… Context and Competence: (Learning, Teaching and Experiencing with Games)

Today it is broadly accepted that computer games can trigger learning processes, that knowledge is acquired painlessly and that games foster highly demanded abilities (team-work, flexibility, multi-tasking, problem-solving,…). It seems likely to design games with specific educational intentions, while another important question waits unanswered: How does the handling of devices inform and entail these learning processes? Not only what contents and topics and to what extent they can be treated, but how is data processed, in what context are games consumed? Which competences are required to play a game, even before it can have any effects? How can we facilitate creative and unrestricted play in educational contexts that are restricted and instrumentalizing play? How can educational game designs reflect the contextual impact of play

… Context and Culture: (Signs, Symbols and Communities)

With nostalgia we look back at pixel-graphics; with pomp we stage E-Sport as mass-media events; with sincerity we fancy the creative work of game designers and the virtuosic performances of gamers. How are new signs and symbols within game culture invading our culture? Memes, emoticons, abbreviations and neologisms like „frag“ form new ways of expression, that are more and more commonly accepted. What kinds of significance do icons have that obviously come from computational or game practice and queue into pop-cultural discourse? How are ancient myths revived and refashioned through interfaces, narratives and game mechanics? How do play communities perform play and thereby impact the context games are played in?

… Context and Communication: (Media, Convergence and Controversy)

Not only multiplayer-games are social events, the act of play always references a broader social and communicative context. In consequence, social forms of play open possibilitites for meaningful experiences but also for conflict, discrimination, racism, and hate speech. FROG13 specifically wants to provide room to explore the problematic phenomena of hate speech. How is our society answering to the potentials but also problematic issues of virtual worlds? And what novel insights does the violence and addiction debate offer? Here as well, content is not the only matter of interest: What kind of thinking about interactivity and sociability are provided through out the gaming discourse? What policies are executed and on what are they based on? How do we address questions related to violence in games? What ethics are applying to games and how are they negotiated? How did the awareness for the communicative aspect of gaming change design paradigms? How does the media influence the way our society thinks about games? How do different media forms collide in games and how are they influencing each?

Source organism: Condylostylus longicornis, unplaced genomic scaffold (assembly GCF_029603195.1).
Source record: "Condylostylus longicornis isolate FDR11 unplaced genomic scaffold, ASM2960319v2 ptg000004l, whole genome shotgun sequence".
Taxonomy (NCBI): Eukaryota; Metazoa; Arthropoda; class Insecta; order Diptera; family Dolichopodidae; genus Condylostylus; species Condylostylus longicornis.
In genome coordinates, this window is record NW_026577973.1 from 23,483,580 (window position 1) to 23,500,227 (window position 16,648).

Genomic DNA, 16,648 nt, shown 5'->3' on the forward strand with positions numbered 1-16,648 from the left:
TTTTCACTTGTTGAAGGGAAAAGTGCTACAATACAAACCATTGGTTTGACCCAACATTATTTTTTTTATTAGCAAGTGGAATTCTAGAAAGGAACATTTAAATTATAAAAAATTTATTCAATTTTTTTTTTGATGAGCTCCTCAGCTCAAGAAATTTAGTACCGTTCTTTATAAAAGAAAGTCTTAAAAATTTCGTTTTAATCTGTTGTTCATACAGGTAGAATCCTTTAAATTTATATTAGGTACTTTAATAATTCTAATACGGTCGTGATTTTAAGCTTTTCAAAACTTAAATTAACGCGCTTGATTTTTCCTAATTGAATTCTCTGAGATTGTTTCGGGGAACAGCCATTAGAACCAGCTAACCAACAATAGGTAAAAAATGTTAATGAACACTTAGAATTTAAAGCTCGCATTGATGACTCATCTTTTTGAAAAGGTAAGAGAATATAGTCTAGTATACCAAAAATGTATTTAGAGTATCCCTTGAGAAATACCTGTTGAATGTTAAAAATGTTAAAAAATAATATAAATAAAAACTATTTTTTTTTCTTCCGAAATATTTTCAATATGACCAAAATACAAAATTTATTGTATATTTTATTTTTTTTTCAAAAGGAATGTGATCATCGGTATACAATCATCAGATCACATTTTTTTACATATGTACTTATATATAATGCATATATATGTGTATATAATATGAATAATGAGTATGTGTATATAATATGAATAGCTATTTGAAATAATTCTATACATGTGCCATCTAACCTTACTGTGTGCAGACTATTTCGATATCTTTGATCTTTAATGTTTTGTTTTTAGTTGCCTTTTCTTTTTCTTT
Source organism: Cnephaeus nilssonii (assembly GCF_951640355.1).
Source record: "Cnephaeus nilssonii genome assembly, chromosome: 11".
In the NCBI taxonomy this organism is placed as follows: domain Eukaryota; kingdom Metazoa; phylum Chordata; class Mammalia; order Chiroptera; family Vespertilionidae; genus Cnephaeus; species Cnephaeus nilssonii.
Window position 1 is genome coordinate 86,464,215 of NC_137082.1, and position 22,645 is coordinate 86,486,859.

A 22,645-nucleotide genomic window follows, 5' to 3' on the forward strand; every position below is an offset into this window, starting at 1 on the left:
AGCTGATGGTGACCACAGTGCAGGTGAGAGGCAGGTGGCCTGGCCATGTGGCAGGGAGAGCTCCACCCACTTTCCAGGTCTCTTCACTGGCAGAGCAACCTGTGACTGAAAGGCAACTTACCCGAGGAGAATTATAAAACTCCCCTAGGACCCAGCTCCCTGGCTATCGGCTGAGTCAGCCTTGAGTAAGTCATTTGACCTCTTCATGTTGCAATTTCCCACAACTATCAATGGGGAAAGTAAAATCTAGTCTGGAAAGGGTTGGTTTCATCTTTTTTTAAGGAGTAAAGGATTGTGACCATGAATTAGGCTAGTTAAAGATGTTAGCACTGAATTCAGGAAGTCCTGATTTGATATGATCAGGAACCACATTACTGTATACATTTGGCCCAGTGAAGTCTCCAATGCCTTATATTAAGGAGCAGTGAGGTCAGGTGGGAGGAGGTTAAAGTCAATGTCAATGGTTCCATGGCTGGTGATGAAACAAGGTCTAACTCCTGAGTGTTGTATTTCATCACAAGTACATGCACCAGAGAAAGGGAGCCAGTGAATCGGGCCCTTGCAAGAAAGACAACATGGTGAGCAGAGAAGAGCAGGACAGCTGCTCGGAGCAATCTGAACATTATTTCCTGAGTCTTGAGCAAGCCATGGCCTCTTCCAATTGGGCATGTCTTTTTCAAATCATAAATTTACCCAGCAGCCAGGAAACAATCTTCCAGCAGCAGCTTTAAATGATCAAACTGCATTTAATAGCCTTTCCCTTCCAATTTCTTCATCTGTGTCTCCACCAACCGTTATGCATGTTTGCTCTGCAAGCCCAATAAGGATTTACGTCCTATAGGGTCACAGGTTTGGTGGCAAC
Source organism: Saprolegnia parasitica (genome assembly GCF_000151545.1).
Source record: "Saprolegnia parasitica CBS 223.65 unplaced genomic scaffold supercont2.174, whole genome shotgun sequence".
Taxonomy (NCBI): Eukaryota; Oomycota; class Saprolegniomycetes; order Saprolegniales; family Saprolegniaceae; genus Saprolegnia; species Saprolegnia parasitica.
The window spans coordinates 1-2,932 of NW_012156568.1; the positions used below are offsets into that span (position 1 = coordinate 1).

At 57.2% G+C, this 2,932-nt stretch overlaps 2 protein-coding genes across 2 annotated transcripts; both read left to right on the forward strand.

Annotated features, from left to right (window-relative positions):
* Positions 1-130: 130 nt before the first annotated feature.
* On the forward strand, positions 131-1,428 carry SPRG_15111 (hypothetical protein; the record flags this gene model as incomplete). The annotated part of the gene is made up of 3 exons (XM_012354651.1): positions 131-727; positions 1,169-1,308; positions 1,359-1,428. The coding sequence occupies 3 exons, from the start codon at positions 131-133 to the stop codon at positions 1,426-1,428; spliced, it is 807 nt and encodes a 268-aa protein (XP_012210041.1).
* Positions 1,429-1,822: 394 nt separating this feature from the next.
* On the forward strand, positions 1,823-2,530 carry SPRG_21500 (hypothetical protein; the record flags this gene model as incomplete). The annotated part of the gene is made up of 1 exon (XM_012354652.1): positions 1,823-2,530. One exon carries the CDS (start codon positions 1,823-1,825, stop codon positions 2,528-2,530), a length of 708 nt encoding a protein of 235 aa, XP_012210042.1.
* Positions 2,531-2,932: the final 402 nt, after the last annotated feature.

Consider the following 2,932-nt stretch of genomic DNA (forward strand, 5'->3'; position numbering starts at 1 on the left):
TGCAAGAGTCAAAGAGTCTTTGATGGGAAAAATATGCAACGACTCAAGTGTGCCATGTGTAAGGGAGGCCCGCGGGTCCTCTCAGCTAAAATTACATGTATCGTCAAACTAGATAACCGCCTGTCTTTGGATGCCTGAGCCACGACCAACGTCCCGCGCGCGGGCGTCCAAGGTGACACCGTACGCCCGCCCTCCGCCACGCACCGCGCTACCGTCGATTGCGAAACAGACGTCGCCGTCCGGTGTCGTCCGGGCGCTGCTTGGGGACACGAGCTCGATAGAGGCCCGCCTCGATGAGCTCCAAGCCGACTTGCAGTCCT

Abstract Submission:

All authors are invited to submit an abstract of research work relating to FROG13 subject of “Context Matters!” in either English or German and according to the specifications of the different forms of presentation. Authors are required to submit their abstracts online at: no later than 25 May 2013 in the forms of:

PRESENTATIONS: In assignment to FROG13 topics authors are required to submit a short mini-abstract (150 words) and a profound extended abstract (PDF File) outlining the topic, thesis and methodology of the paper abstracts (1000 words) for their talks (30 min.).

FROGA KUCHA: This is the Viennese Version of Pecha Kucha but limited to 5-7 mini-presentations in a row, in which you show 20 slides, each for 20 seconds (exactly 6’40” in total). The images forward automatically and you talk along…. and the audience will give immediate feedback. (Abstracts 500 words as a PDF File + 150 word mini-abstract).